Nearly 10 months ago, the AICPA® governing Council and the National Association of State Boards of Accountancy (NASBA) Board of Directors overwhelmingly supported advancing the CPA Evolution initiative to position the accounting profession for the future. Since then, our teams started working toward implementation of the new licensure model by January 2024. The redesign of the Uniform CPA Examination® (CPA Exam) to include a new Core and Disciplines structure is one of the challenges.
The first phase of the AICPA’s CPA Exam practice analysis began late last year with the guidance of subject matter experts, including — but not limited to — information systems specialists, auditors, tax professionals, CFOs, controllers and financial advisers. These volunteers gave us insight into the role of today’s and tomorrow’s newly licensed CPAs. They confirmed a preliminary view of the content for the CPA Exam’s Core sections and helped identify potential content topics for each of the three proposed CPA Exam Disciplines.
Initial thinking about Disciplines
The AICPA is still in the initial stages of the practice analysis. But it’s important to share what we learned from those who specialize in these areas as well as those who supervise and/or perform these activities at a newly licensed level and how their input led to the current state of the Discipline sections. Final content for each section will be assessed based on tasks newly licensed CPAs might undertake in those areas of practice.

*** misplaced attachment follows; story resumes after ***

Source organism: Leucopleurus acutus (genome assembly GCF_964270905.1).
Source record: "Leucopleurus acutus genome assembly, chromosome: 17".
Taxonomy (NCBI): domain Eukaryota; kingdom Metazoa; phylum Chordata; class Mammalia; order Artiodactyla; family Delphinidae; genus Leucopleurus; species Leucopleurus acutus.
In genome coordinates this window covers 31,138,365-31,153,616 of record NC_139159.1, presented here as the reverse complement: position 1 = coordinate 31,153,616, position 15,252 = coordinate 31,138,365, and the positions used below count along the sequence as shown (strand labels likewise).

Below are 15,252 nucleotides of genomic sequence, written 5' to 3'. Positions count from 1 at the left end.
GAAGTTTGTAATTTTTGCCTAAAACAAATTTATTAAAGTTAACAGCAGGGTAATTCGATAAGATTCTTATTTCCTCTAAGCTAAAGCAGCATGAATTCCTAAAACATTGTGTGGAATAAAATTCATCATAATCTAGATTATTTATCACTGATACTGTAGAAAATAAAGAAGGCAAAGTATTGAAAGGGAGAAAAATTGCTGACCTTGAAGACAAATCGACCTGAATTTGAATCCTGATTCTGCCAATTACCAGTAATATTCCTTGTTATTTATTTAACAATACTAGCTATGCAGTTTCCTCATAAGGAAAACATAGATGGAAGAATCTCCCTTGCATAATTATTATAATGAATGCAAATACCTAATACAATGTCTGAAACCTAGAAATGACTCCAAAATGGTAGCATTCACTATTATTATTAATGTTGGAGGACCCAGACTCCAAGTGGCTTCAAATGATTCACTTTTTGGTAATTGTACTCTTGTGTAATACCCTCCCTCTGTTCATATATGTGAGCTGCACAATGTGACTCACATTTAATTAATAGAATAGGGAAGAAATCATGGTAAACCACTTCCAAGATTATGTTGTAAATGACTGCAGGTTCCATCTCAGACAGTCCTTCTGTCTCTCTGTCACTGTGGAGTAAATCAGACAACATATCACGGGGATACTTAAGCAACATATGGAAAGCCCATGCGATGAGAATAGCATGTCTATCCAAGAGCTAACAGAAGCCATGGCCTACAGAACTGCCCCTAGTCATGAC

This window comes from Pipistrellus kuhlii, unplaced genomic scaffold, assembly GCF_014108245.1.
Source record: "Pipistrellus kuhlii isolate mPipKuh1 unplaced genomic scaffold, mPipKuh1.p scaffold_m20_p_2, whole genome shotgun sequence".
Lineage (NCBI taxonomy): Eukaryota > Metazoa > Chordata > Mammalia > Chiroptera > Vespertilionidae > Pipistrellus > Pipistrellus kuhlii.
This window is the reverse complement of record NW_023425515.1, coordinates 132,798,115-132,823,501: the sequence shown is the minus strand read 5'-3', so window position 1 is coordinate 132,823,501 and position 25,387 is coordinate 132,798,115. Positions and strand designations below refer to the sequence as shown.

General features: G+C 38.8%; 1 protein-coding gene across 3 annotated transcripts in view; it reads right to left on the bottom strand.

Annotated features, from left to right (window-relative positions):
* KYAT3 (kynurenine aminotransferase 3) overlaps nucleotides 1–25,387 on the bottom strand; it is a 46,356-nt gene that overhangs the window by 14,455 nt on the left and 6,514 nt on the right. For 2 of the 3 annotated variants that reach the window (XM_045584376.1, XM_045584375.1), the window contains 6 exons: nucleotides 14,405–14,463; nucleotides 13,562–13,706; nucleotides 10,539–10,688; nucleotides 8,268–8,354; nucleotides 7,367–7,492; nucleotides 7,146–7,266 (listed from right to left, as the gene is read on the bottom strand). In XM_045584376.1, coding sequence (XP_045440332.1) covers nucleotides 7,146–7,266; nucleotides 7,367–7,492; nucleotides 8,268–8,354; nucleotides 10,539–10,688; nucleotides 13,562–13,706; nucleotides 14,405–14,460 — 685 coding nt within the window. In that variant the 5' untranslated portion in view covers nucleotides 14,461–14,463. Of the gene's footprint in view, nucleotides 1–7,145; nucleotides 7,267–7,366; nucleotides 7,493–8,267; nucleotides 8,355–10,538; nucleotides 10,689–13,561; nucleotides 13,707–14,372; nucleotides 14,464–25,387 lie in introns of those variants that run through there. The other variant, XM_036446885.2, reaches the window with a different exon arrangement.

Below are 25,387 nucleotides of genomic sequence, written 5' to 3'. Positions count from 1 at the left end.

Business Analysis & Reporting (BAR) — For BAR, candidates would likely be interested in assurance or advisory services, financial statement analysis and reporting, technical accounting, and financial and operations management. Content may have a data analytics focus and assess topics such as financial risk management and financial planning techniques, including projections. We also anticipate BAR covering more advanced technical accounting and reporting topics at higher-skill levels, including assessment of revenue recognition and leases as well as business combination, derivative and hedge accounting, and employee benefit plan financial statements. Current plans for BAR include an area on state and local government accounting that could address content and skills currently tested in the Financial Accounting and Reporting (FAR) section of today’s CPA Exam.
Information Systems and Control (ISC) — ISC is focused on technology and business controls and targets for candidates interested in assurance or advisory services related to business processes, information systems, information security and governance, and IT audits. This Discipline may have content focused on IT and data governance, internal control testing and information system security, including network security, software, access and endpoint security. The performance of SOC engagements is also likely to be covered in this section.